What is a commonplace book? For me, this is a space where I post interesting links, reflections on what I’m reading, and the newest recipes I’ve been trying out — a collection of miscellaneous micro-posts.
What I’m fixing:
- Once I read a piece that talked about the culinary creativity that comes with “nap jail,” but I like “serendipity of the (pantry) shelf” — to modify a library term — better, as some of my innovations have to do with working around sleeping children, but a lot is just me being cheap and using what I’ve got. Anyway, earlier this week, the thing I was going to make ended up being impossible because I was completely out of soy sauce, but I had thawed chicken breasts, and this recipe — fragrant garam masala chicken stew with peas and potatoes — fit what I had on the pantry shelf without too many substitutions. And maybe it’s just that we ran out to the local ethnic deli for their lovely spiced rice to accompany it, but we ended up loving this dish probably better than what I’d intended to make.
What I’m reading:
- At our Advent party, a friend and I got to talking about Children of Men when she saw it on my shelf and how it compared to the film. And I wish I could say the book is better but…it’s really not. I was reminded again reading this reflection on the movie, ten years after its debut.
- This Christmas, I read In this House of Brede, which I feel like has been recommended by every Catholic literary type ever, and it totally lived up to the hype — I think I’m still wandering the hushed and peaceful halls of the monastery now. There’s so much I’d like to excerpt, but I’ll stick to just one. A young nun reflects on Holy Saturday:
“As the candles caught their light one from another, Cecily had a vision of the flame running in the same way from one church to another throughout Christendom, far around the world: new light, new joy, fresh hope. Thousands of candles, pure wax, wax of bees, made through the year by the wings and work of infinitesimal creatures like us, thought Cecily, made for this night.”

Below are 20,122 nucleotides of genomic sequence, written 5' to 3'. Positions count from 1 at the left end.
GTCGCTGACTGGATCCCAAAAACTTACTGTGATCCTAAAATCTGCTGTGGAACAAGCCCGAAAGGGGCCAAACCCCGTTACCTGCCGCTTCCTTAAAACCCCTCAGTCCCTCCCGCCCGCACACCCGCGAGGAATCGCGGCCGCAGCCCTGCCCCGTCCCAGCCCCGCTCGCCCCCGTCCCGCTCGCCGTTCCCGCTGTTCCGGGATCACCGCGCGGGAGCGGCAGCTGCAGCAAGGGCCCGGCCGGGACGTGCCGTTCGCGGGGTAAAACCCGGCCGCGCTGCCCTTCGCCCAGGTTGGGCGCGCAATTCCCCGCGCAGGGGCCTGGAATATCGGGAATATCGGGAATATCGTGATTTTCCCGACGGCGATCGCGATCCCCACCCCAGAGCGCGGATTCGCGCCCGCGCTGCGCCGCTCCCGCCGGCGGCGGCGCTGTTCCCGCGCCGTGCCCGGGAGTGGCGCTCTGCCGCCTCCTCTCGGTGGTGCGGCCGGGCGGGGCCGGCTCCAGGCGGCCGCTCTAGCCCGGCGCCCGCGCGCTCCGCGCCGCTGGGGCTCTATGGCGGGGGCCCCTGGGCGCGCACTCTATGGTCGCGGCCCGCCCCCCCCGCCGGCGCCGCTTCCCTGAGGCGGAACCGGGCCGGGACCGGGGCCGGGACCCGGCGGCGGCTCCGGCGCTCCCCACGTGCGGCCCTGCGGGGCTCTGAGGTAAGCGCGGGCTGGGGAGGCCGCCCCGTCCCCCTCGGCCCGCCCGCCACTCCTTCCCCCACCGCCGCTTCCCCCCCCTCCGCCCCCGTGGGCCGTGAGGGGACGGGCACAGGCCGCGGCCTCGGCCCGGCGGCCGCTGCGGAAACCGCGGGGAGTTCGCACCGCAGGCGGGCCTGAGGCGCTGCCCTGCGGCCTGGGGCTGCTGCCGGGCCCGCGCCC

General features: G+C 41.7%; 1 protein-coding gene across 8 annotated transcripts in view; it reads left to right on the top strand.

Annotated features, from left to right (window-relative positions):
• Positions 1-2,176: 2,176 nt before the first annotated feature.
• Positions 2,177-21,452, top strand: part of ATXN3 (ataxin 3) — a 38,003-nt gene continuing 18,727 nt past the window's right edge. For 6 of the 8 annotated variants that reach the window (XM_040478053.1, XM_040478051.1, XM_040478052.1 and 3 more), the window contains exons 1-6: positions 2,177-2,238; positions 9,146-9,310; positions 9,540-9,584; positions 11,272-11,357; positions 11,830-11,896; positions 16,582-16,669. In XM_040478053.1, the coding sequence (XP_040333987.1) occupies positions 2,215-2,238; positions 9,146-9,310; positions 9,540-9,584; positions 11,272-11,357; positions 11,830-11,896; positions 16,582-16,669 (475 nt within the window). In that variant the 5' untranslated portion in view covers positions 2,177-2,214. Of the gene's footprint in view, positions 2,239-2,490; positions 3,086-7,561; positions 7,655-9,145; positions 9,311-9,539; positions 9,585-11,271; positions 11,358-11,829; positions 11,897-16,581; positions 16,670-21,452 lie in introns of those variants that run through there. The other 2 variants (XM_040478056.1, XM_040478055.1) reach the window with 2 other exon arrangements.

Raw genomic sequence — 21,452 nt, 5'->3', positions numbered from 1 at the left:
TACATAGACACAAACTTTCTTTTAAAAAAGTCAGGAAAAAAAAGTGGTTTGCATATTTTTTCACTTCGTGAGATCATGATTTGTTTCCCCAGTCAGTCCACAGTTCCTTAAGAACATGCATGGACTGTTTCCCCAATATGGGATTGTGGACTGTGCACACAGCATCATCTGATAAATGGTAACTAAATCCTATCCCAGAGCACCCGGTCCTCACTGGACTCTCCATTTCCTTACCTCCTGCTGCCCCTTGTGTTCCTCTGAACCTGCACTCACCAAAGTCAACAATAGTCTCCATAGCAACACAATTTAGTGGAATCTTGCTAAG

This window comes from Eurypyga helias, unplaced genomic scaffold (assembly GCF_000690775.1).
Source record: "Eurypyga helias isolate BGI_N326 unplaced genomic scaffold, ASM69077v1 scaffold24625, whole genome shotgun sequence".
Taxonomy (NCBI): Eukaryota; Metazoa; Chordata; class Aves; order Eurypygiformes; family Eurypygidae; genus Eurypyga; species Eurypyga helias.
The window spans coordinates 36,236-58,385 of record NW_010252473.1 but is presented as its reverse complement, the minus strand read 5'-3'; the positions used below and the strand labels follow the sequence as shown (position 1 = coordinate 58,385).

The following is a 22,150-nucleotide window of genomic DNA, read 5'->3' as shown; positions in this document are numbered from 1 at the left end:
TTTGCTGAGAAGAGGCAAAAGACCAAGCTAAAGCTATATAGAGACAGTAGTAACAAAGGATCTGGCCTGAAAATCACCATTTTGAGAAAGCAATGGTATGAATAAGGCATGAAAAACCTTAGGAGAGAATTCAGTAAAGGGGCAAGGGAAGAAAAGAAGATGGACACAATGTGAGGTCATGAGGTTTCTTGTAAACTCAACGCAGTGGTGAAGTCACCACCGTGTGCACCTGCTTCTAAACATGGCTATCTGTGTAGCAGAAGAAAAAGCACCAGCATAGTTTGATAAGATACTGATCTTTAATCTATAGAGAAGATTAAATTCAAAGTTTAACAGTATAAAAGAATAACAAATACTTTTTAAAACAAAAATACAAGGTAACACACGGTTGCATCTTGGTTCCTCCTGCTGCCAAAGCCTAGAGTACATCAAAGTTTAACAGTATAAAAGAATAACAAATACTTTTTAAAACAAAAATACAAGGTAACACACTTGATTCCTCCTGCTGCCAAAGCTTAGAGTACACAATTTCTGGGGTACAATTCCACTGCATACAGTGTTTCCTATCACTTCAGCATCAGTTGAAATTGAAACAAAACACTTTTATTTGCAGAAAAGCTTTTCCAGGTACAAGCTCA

I remember thinking something similar — though infinitely less lyrical — as a teenager in Mass, imagining the same feast being celebrated the world over, century upon century. And look! Dwija is reading it now, too!
- My read-this-so-you-don’t-gasp-at-the-interstate-traffic book this year was Uprooted, by Naomi Novik, which I doubt I would have picked up if it hadn’t come recommended by a friend. I’d describe it as a vaguely Polish fairy tale, but that would do it a disservice. It subverts all kinds of fairy tale tropes, self-consciously evaluating its own story in light of tradition. I especially like the way it doesn’t stoop to action movie scenes, as when the protagonist looks down from a high tower at warring soldiers:
That was a story, too; they all had stories. They had mothers or fathers, sisters or lovers. They weren’t alone in the world, mattering to no one but themselves. It seemed utterly wrong to treat them like pennies in a purse. I wanted to go and speak to that boy, to ask him his name, to find out what his story really was. But that would have been dishonest, a sop to my own feelings. I felt the soldiers understood perfectly well that we were making sums out of them—this many safe to spend, this number too high, as if each one wasn’t a whole man.
Don’t you just love that! I hate action movies and skim action sequences in books (also: Quidditch), but Uprooted highlights the humanity between warring sides, and its fantasy is truly innovative: spooky and unpredictable, deep and wide, like there’s a whole world just beyond the scope of the story. Anyway, highly recommend.